Sewage pollution River Tawe


Swansea Valley’s ongoing sewage scandal

16th July 2020

Members of two Welsh angling clubs were dismayed to find yet another episode of raw sewage spilling into the river Tawe at the weekend. The spill happened whilst anglers were in the river and children were in the water up and downstream of an outfall at Trebanos Wastewater Treatment work in the Swansea Valley. 

Fish Legal and its member angling clubs have been lobbying Welsh Water and Natural Resources Wales since 2017 to make improvements at the works which regularly discharges ‘storm’ sewage into the river, even in dry weather.  At a meeting with the water company and the environmental regulator in February, Welsh Water committed to surveying infiltration and leakage at the site.  They also bowed to pressure to start testing for pathogens in the river due to health concerns raised by anglers for themselves and other river users at risk of illness from coming into contact with human waste.

Geoff Hardy, Solicitor with Fish Legal said: “The last time untreated sewage discharged into the river was in March and it took three months to obtain any sort of explanation from Natural Resources Wales about why it had happened.  The regulator had the chance to impose more stringent conditions on the environmental permit for the works in 2018 but chose not to.  Since then, unconsented spills have continued and Welsh Water haven’t faced any enforcement action.  We will keep the pressure on to secure improvement so that this sort of episode is no longer considered routine”.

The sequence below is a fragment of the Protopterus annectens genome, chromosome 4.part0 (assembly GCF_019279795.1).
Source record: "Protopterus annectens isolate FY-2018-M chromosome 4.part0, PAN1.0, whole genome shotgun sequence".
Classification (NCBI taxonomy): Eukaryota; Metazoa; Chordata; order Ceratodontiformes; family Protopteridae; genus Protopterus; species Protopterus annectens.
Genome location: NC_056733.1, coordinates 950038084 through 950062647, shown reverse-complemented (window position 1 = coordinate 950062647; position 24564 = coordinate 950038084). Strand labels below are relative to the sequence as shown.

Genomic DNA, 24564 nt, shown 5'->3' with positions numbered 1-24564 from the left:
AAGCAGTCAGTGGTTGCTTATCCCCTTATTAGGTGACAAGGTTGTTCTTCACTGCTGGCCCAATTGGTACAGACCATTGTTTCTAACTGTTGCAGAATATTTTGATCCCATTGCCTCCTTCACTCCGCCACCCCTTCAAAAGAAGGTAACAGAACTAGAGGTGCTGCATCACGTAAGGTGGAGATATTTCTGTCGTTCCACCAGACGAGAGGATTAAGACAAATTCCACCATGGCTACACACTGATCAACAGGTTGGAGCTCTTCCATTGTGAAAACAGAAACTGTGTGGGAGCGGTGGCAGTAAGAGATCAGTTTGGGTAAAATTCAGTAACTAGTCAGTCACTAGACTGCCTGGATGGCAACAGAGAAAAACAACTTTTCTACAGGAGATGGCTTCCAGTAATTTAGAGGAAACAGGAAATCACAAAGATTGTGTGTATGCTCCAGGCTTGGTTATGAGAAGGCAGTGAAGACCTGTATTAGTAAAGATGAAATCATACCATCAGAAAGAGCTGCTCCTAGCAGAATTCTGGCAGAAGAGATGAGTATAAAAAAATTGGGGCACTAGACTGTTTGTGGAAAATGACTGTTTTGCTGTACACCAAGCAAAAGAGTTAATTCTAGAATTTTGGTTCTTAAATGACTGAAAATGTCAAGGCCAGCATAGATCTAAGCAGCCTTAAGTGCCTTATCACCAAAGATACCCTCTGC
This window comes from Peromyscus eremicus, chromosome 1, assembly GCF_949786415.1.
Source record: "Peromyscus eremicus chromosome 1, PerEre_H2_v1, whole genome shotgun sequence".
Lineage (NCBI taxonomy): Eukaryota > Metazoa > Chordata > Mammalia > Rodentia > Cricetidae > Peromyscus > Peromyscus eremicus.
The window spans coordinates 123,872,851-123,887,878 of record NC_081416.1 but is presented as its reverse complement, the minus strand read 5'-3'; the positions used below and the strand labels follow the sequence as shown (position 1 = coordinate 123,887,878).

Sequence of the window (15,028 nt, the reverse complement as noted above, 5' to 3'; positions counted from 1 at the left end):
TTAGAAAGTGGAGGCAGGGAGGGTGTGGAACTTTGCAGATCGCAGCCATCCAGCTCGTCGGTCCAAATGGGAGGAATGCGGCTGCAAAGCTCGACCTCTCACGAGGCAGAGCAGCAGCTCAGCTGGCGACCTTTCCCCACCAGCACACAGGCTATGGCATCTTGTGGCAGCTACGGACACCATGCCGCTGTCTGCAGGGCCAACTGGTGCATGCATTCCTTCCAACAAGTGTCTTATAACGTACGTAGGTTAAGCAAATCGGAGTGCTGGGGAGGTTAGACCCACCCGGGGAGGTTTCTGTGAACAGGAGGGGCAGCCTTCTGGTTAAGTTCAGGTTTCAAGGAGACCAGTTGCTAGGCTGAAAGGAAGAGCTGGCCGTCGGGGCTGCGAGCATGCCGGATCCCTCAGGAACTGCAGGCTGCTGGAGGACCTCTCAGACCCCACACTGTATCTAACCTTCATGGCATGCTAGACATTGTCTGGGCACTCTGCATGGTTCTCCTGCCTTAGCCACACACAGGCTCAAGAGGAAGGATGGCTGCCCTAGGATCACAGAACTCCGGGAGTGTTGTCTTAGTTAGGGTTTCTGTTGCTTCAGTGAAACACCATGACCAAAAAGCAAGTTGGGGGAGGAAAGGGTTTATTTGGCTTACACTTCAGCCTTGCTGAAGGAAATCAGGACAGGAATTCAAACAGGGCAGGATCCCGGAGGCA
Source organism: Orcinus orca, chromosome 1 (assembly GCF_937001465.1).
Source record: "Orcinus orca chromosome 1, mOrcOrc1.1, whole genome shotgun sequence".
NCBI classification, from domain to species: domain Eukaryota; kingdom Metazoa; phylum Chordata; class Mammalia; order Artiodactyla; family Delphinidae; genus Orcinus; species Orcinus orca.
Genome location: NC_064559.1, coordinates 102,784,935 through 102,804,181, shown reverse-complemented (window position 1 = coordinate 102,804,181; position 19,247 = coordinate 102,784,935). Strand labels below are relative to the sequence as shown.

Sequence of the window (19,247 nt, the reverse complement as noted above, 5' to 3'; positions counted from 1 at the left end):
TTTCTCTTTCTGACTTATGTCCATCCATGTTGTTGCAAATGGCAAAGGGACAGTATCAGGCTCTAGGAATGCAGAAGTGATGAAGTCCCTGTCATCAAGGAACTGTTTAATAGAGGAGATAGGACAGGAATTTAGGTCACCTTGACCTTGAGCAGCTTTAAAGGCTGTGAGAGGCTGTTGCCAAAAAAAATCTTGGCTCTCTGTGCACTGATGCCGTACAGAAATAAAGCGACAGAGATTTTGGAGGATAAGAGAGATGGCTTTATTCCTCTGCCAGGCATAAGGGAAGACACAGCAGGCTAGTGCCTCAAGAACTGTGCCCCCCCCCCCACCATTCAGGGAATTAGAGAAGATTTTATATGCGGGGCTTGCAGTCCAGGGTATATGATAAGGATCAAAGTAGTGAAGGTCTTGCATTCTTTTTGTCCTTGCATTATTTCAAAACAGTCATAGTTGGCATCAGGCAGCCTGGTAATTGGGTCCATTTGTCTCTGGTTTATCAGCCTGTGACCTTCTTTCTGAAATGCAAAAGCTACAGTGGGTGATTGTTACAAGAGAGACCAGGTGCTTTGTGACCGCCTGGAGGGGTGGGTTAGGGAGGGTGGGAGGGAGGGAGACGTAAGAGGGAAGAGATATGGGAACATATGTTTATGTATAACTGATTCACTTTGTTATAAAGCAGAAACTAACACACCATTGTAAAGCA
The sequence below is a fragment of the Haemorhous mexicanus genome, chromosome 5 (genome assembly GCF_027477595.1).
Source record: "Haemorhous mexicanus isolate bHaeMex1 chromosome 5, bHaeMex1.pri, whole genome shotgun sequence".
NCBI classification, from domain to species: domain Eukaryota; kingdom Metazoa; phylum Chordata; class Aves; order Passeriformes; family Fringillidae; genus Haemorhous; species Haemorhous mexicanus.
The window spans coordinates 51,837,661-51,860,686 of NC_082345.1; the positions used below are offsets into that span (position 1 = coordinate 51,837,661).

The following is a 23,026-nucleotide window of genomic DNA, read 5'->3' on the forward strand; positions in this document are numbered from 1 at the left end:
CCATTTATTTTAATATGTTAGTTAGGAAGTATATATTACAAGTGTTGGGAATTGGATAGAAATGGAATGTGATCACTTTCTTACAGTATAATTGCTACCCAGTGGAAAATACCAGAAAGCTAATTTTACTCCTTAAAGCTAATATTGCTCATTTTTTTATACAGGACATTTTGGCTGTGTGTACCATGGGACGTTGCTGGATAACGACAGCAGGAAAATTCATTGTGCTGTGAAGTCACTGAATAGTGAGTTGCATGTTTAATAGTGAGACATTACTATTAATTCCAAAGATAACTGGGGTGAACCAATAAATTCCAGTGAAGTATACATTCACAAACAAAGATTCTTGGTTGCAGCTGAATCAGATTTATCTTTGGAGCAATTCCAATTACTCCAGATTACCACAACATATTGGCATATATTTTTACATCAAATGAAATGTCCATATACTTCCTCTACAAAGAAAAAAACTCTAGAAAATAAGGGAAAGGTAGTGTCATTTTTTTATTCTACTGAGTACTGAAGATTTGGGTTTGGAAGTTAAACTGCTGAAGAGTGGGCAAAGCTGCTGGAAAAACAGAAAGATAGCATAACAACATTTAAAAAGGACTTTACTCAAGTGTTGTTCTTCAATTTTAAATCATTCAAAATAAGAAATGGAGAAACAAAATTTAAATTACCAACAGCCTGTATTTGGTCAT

Mike Oliver of Mond Angling Society, one of the two clubs affected said:“Like all local anglers I’m hugely disappointed that we have had yet another pollution incident and wonder just when they are going to stop.  These discharges of raw sewage into a river used by the local community are just not acceptable in the 21st Century.”

He added: “When the Welsh Government imposed a byelaw introducing mandatory catch and release of salmon and sea trout in Wales in 2019 due to concerns about their dwindling numbers, they gave assurances that they would tackle pollution and take “robust enforcement”.  There is no sign of Natural Resources Wales doing either of those things in this case.”

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